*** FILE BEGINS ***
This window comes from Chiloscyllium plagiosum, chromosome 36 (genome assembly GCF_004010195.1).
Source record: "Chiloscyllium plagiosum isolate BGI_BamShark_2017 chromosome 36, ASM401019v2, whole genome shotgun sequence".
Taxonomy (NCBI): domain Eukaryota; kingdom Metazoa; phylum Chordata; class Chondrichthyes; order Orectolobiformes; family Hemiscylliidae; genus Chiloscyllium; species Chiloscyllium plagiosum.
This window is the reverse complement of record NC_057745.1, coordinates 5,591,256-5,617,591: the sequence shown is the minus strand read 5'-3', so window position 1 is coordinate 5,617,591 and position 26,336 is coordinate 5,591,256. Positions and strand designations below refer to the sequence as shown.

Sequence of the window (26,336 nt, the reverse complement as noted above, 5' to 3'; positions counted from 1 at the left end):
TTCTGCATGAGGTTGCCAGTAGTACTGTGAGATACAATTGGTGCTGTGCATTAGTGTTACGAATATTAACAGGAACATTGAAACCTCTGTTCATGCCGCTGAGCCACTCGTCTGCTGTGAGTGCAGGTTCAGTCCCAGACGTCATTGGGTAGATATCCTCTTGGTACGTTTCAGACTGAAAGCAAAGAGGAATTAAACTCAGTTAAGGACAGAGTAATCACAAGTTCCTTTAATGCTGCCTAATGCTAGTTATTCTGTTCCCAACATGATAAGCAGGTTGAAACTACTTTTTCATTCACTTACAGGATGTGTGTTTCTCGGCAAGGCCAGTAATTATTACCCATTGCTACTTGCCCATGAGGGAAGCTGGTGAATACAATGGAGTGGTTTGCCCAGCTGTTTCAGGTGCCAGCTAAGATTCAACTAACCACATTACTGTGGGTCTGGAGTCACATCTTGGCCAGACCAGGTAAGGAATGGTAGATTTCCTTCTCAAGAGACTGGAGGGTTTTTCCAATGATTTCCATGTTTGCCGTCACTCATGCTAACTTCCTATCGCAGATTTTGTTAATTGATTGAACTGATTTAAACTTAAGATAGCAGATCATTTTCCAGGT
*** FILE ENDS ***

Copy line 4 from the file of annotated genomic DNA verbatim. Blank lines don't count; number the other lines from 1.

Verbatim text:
This window is the reverse complement of record NC_057745.1, coordinates 5,591,256-5,617,591: the sequence shown is the minus strand read 5'-3', so window position 1 is coordinate 5,617,591 and position 26,336 is coordinate 5,591,256. Positions and strand designations below refer to the sequence as shown.